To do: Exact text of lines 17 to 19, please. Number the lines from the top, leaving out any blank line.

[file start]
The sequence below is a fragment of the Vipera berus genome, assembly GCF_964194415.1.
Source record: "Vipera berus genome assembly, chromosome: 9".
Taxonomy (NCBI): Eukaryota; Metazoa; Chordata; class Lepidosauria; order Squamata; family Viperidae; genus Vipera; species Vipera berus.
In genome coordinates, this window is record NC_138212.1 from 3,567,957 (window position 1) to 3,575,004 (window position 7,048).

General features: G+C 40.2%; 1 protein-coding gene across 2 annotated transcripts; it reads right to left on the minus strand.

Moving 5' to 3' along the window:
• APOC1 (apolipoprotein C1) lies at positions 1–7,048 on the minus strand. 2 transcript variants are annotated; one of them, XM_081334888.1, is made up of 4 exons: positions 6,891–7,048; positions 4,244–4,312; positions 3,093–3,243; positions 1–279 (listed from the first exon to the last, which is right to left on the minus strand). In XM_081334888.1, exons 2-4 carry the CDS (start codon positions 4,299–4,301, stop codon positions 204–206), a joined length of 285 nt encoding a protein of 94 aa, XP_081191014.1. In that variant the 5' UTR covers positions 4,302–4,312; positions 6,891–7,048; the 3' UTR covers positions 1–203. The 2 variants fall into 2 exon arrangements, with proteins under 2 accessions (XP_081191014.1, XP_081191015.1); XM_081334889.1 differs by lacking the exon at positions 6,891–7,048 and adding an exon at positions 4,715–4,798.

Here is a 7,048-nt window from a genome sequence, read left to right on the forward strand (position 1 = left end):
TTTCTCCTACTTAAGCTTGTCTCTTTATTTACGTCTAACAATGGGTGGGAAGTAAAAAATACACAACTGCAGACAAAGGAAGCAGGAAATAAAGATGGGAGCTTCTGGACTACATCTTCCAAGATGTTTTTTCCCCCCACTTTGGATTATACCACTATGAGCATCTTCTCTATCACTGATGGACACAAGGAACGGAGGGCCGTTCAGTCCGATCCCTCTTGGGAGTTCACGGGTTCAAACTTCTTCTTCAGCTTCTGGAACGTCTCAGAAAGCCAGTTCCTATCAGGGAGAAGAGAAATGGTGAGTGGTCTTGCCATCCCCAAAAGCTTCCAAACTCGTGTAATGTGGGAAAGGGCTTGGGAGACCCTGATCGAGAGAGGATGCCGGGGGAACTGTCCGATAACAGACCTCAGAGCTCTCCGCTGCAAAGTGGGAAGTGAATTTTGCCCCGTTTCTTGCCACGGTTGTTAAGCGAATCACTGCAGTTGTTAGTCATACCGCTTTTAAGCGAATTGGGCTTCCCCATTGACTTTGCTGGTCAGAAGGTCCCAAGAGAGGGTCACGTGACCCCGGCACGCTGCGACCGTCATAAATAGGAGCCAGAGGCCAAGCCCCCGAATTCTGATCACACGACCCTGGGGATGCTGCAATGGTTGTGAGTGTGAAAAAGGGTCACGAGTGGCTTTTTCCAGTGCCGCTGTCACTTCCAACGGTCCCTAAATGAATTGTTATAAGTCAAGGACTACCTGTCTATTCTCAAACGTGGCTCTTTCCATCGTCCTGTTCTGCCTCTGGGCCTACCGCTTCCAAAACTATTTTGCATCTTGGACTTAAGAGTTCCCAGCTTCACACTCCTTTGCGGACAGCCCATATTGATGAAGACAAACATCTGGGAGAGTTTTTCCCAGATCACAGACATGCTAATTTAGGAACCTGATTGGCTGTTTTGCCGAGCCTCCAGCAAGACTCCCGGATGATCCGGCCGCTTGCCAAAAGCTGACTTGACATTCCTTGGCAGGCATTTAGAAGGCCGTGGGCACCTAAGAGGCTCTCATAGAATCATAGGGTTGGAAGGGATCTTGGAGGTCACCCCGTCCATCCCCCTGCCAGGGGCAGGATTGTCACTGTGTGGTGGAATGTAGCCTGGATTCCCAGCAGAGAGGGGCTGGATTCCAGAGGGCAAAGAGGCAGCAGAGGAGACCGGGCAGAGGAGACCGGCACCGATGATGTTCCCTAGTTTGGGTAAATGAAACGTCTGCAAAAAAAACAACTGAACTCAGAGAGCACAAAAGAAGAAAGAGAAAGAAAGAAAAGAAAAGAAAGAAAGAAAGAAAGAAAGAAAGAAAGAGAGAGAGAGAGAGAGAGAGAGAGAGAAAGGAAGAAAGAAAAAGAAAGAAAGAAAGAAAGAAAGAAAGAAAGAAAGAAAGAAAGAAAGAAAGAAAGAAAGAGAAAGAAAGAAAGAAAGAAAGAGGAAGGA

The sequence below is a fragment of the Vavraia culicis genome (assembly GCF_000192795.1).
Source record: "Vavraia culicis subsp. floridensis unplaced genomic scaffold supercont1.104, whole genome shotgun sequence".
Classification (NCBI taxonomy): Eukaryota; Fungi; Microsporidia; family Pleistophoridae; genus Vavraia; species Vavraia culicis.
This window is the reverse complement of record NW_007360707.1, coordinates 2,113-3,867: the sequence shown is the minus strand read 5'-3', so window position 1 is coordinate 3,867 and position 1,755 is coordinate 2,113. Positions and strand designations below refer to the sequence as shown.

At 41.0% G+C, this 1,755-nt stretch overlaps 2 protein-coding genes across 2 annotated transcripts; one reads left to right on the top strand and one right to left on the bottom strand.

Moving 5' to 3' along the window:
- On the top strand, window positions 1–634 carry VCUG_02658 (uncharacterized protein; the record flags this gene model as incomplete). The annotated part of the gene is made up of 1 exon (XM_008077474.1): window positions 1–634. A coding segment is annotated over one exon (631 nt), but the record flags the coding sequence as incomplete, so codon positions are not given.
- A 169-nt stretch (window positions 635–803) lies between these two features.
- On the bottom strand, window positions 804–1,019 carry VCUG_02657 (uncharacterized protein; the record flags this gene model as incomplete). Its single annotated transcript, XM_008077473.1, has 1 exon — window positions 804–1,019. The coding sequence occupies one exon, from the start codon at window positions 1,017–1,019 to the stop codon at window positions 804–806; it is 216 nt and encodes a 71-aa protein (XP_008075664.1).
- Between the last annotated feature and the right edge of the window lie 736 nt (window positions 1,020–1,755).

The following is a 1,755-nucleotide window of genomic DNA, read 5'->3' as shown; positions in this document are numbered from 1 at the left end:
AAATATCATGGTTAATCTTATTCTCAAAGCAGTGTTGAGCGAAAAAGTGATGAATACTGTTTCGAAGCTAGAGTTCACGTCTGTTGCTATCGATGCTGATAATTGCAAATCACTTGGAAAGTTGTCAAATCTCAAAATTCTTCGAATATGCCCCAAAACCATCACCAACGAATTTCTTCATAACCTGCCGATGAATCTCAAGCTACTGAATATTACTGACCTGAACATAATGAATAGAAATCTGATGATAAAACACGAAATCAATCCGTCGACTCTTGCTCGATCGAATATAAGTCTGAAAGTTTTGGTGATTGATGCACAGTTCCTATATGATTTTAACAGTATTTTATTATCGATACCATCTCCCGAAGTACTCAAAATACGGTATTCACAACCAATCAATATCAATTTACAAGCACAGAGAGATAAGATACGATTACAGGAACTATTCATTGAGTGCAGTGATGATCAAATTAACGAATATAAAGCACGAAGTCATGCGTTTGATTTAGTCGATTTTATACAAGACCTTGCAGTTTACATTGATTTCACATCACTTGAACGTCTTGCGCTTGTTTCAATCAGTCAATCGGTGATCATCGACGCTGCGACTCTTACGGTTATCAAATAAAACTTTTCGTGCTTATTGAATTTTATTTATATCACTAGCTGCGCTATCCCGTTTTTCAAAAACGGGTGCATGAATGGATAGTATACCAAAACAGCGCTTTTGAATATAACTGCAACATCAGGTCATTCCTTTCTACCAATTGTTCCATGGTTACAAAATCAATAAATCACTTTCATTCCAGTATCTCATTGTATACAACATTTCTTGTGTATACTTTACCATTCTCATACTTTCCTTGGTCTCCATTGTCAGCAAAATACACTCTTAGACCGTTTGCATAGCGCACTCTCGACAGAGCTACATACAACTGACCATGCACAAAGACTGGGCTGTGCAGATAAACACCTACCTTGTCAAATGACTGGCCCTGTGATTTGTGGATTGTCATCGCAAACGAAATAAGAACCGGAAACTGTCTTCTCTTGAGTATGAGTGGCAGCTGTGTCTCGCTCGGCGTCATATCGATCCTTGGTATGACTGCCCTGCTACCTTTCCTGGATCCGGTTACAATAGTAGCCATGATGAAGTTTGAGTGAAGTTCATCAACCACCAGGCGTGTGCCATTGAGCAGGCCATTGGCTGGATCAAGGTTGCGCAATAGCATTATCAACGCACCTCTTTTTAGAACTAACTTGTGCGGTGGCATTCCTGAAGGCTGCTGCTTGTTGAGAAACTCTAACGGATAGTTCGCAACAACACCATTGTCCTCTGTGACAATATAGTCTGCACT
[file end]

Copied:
- A 169-nt stretch (window positions 635–803) lies between these two features.
- On the bottom strand, window positions 804–1,019 carry VCUG_02657 (uncharacterized protein; the record flags this gene model as incomplete). Its single annotated transcript, XM_008077473.1, has 1 exon — window positions 804–1,019. The coding sequence occupies one exon, from the start codon at window positions 1,017–1,019 to the stop codon at window positions 804–806; it is 216 nt and encodes a 71-aa protein (XP_008075664.1).
- Between the last annotated feature and the right edge of the window lie 736 nt (window positions 1,020–1,755).